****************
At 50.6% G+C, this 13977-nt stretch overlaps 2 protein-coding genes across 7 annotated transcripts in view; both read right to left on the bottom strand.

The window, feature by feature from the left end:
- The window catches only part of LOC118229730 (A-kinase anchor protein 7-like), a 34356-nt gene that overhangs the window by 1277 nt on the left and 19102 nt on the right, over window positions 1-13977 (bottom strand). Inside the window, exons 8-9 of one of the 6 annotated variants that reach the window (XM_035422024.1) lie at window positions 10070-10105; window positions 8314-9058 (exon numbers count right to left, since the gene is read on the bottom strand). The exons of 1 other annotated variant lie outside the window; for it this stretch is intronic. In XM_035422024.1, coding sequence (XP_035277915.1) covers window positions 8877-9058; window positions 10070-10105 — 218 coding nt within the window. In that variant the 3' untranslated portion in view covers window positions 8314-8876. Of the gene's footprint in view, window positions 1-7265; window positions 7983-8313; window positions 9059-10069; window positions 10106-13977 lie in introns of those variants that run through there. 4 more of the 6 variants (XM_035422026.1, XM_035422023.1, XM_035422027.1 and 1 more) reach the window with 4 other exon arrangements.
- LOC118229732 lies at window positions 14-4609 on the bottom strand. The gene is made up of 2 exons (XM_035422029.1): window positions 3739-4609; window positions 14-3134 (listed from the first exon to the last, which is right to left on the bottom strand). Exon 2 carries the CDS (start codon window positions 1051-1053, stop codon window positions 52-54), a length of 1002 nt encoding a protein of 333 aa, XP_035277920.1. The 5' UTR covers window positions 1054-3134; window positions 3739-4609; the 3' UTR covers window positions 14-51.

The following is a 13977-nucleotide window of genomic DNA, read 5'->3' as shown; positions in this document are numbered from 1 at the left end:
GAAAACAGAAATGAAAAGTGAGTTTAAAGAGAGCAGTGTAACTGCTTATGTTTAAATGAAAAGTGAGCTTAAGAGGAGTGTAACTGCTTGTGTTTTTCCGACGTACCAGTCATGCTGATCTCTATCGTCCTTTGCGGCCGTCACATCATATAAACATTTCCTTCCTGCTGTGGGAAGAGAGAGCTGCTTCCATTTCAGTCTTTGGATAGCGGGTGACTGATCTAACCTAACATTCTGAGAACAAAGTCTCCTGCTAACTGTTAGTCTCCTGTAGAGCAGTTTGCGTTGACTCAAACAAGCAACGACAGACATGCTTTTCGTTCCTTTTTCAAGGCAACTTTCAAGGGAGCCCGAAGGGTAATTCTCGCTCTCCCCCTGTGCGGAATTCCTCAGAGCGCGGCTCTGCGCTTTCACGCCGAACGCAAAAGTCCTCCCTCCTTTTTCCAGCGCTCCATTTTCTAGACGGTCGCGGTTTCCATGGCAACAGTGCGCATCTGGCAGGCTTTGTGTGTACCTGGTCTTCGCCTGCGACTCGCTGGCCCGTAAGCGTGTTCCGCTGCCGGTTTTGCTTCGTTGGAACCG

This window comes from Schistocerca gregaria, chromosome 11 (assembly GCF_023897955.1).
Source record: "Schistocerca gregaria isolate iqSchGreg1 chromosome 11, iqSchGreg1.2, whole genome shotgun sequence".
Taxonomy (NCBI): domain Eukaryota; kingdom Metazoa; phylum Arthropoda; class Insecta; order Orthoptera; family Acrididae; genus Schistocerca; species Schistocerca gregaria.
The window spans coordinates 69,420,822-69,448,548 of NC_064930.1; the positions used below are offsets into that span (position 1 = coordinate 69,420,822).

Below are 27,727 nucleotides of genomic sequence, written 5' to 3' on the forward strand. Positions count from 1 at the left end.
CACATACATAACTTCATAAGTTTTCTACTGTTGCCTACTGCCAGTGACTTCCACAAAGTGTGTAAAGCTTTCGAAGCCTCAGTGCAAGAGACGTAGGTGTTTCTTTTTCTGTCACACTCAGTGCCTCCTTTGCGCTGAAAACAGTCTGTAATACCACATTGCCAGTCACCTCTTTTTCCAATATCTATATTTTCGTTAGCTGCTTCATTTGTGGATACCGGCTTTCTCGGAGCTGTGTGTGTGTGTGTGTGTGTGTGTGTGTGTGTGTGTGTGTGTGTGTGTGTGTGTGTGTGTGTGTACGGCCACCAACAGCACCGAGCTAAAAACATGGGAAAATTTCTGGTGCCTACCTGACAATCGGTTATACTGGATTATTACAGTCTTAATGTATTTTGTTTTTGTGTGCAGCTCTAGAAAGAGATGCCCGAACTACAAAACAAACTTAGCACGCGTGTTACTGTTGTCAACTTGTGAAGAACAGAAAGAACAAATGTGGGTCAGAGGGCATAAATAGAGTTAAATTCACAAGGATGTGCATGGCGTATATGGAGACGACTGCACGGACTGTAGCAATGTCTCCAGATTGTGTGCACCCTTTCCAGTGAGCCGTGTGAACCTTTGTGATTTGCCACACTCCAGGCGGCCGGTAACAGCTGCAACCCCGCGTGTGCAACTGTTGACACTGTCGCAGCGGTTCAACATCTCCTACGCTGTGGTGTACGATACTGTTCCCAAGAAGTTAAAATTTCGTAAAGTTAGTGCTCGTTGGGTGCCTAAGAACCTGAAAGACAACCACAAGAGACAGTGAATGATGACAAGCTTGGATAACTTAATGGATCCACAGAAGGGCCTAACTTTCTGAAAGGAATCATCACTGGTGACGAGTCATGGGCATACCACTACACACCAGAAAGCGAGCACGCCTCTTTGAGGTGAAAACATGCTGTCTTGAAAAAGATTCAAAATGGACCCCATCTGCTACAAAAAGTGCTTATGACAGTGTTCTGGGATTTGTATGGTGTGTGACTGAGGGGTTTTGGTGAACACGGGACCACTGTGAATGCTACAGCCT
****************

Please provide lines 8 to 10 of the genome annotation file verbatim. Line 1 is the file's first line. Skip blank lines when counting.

Source record: "Schistocerca gregaria isolate iqSchGreg1 chromosome 11, iqSchGreg1.2, whole genome shotgun sequence".
Taxonomy (NCBI): domain Eukaryota; kingdom Metazoa; phylum Arthropoda; class Insecta; order Orthoptera; family Acrididae; genus Schistocerca; species Schistocerca gregaria.
The window spans coordinates 69,420,822-69,448,548 of NC_064930.1; the positions used below are offsets into that span (position 1 = coordinate 69,420,822).